Just a warning. Your job search is about to get this much harder, as 700,000 census workers come onto the market.The NYT notes that in past years the Census actually had a hard time keeping folks around, as they rushed for more lucrative work in the private sector.
This year, they’re the very picture of the middle-aged, former professional for whom this recession has been especially devastating.
Ms. Ludgate receives notes from departing workers, some by e-mail, others in ink. They thank her for the chance to learn something about themselves and their country. They write to say their confidence had picked up, that they can again meet the gaze of friends and neighbours.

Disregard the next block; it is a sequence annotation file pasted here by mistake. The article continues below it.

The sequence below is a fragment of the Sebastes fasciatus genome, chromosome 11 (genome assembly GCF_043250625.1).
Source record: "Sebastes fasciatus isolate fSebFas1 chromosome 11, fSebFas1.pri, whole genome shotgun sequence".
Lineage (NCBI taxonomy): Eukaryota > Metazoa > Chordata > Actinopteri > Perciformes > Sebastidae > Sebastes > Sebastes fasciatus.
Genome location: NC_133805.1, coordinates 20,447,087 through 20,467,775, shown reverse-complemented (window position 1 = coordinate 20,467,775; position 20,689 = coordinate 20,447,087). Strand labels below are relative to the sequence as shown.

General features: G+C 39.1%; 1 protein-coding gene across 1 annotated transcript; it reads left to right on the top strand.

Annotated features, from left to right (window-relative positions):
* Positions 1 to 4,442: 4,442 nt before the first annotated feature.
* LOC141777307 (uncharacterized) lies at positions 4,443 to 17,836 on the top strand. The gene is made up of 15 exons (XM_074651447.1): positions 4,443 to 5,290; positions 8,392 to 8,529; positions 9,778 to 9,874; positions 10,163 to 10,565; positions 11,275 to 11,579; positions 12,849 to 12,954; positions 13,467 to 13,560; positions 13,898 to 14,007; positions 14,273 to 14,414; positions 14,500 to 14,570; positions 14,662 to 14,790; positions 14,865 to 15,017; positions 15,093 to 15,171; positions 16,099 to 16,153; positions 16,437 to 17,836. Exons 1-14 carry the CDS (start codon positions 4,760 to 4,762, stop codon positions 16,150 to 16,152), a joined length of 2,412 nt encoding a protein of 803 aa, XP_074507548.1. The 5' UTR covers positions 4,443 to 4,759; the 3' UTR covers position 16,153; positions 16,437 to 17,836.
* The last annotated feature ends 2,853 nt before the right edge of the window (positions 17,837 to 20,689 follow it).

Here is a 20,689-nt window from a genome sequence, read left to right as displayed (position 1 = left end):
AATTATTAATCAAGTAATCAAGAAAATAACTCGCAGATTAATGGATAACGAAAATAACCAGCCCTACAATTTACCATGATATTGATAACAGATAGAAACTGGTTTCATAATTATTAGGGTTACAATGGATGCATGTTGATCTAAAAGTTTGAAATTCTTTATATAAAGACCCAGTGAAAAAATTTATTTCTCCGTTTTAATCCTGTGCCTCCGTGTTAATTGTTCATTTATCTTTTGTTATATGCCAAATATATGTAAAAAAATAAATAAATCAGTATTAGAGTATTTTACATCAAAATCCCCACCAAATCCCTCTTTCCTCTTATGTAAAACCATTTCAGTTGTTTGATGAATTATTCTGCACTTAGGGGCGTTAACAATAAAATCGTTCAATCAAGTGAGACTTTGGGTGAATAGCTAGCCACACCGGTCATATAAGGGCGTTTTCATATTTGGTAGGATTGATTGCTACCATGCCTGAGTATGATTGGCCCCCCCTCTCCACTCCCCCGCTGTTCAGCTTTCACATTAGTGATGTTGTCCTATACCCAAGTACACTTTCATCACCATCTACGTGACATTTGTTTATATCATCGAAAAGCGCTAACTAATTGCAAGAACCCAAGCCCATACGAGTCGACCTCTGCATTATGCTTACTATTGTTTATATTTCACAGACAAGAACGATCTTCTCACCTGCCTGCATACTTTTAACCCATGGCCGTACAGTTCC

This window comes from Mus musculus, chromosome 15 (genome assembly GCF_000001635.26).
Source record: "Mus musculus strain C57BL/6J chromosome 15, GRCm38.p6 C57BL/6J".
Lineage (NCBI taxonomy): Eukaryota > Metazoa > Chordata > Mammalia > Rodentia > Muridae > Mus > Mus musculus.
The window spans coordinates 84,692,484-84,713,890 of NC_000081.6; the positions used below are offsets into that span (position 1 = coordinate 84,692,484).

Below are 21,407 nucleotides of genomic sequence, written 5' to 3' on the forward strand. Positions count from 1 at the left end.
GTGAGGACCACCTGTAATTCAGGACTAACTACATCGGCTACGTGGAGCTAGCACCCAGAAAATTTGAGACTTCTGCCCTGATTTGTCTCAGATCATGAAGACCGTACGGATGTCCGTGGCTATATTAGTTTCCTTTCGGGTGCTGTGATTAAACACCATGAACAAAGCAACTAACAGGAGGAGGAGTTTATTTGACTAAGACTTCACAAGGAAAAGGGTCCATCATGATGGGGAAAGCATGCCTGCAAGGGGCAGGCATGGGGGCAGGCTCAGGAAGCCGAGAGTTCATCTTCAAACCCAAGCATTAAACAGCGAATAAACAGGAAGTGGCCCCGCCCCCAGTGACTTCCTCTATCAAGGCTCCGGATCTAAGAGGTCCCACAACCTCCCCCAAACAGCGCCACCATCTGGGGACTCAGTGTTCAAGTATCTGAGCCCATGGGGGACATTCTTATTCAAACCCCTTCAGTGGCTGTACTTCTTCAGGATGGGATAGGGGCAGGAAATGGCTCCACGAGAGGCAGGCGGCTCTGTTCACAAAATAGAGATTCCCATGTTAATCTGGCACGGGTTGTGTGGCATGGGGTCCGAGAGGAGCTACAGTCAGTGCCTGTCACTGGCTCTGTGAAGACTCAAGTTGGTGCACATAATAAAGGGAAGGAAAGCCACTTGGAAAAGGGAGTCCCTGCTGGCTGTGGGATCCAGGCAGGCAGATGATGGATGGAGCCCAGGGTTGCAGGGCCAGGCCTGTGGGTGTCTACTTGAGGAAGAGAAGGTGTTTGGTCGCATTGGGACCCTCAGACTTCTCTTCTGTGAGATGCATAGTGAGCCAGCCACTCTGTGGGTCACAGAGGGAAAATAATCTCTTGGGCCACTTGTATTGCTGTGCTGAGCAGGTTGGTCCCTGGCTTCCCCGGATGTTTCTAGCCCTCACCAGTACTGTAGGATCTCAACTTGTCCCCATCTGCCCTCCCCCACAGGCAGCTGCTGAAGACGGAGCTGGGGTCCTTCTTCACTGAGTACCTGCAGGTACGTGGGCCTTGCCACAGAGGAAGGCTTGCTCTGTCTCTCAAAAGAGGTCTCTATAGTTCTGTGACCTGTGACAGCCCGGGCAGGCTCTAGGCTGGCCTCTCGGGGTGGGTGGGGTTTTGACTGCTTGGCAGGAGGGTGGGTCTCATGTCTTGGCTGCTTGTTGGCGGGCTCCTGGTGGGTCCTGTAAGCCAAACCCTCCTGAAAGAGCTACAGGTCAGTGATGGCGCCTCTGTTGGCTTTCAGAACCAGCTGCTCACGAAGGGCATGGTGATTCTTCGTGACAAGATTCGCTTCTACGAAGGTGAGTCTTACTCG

These are the missives of hard-working people who found themselves in a tighter spot than they ever expected, and who came to view census work as a lifeline.
Many are middle-aged. The census offices in Providence and Bridgeport, Conn., offer a sea of grey-haired men and women in neat office garb. They work with an intensity that suggests they would rather concentrate on the task at hand than the fast-approaching end.
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